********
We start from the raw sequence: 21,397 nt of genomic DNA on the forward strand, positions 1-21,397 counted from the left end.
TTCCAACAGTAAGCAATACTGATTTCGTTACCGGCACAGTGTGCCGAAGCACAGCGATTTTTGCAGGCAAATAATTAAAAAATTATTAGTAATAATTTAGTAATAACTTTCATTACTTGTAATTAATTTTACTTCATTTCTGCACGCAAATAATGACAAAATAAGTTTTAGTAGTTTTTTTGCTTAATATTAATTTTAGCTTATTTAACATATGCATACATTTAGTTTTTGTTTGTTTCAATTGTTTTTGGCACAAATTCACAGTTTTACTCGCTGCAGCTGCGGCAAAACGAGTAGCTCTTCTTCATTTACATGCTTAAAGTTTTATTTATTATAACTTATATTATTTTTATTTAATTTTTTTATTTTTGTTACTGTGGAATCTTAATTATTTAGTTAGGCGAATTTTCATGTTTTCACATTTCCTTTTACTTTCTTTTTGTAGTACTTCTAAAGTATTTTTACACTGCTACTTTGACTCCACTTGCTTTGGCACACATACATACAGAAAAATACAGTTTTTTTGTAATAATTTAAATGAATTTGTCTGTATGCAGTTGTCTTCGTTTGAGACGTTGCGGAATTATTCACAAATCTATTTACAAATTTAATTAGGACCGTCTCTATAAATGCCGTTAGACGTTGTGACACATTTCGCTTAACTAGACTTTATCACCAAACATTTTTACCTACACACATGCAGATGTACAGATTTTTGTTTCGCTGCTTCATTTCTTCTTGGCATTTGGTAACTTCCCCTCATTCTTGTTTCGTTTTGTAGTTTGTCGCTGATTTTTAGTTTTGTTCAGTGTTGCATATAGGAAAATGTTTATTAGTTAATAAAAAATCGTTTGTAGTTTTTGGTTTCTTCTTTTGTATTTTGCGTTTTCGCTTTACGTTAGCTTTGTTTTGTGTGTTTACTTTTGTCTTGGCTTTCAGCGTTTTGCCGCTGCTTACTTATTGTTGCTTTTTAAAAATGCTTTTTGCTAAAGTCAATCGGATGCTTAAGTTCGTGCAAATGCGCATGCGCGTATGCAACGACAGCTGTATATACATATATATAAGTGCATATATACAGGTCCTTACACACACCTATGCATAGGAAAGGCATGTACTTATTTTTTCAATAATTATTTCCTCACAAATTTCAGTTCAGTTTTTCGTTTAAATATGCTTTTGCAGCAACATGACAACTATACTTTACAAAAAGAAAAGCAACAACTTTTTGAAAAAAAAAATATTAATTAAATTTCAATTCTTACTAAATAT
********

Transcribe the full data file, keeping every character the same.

We start from the raw sequence: 21,397 nt of genomic DNA on the forward strand, positions 1-21,397 counted from the left end.
TTCCAACAGTAAGCAATACTGATTTCGTTACCGGCACAGTGTGCCGAAGCACAGCGATTTTTGCAGGCAAATAATTAAAAAATTATTAGTAATAATTTAGTAATAACTTTCATTACTTGTAATTAATTTTACTTCATTTCTGCACGCAAATAATGACAAAATAAGTTTTAGTAGTTTTTTTGCTTAATATTAATTTTAGCTTATTTAACATATGCATACATTTAGTTTTTGTTTGTTTCAATTGTTTTTGGCACAAATTCACAGTTTTACTCGCTGCAGCTGCGGCAAAACGAGTAGCTCTTCTTCATTTACATGCTTAAAGTTTTATTTATTATAACTTATATTATTTTTATTTAATTTTTTTATTTTTGTTACTGTGGAATCTTAATTATTTAGTTAGGCGAATTTTCATGTTTTCACATTTCCTTTTACTTTCTTTTTGTAGTACTTCTAAAGTATTTTTACACTGCTACTTTGACTCCACTTGCTTTGGCACACATACATACAGAAAAATACAGTTTTTTTGTAATAATTTAAATGAATTTGTCTGTATGCAGTTGTCTTCGTTTGAGACGTTGCGGAATTATTCACAAATCTATTTACAAATTTAATTAGGACCGTCTCTATAAATGCCGTTAGACGTTGTGACACATTTCGCTTAACTAGACTTTATCACCAAACATTTTTACCTACACACATGCAGATGTACAGATTTTTGTTTCGCTGCTTCATTTCTTCTTGGCATTTGGTAACTTCCCCTCATTCTTGTTTCGTTTTGTAGTTTGTCGCTGATTTTTAGTTTTGTTCAGTGTTGCATATAGGAAAATGTTTATTAGTTAATAAAAAATCGTTTGTAGTTTTTGGTTTCTTCTTTTGTATTTTGCGTTTTCGCTTTACGTTAGCTTTGTTTTGTGTGTTTACTTTTGTCTTGGCTTTCAGCGTTTTGCCGCTGCTTACTTATTGTTGCTTTTTAAAAATGCTTTTTGCTAAAGTCAATCGGATGCTTAAGTTCGTGCAAATGCGCATGCGCGTATGCAACGACAGCTGTATATACATATATATAAGTGCATATATACAGGTCCTTACACACACCTATGCATAGGAAAGGCATGTACTTATTTTTTCAATAATTATTTCCTCACAAATTTCAGTTCAGTTTTTCGTTTAAATATGCTTTTGCAGCAACATGACAACTATACTTTACAAAAAGAAAAGCAACAACTTTTTGAAAAAAAAAATATTAATTAAATTTCAATTCTTACTAAATAT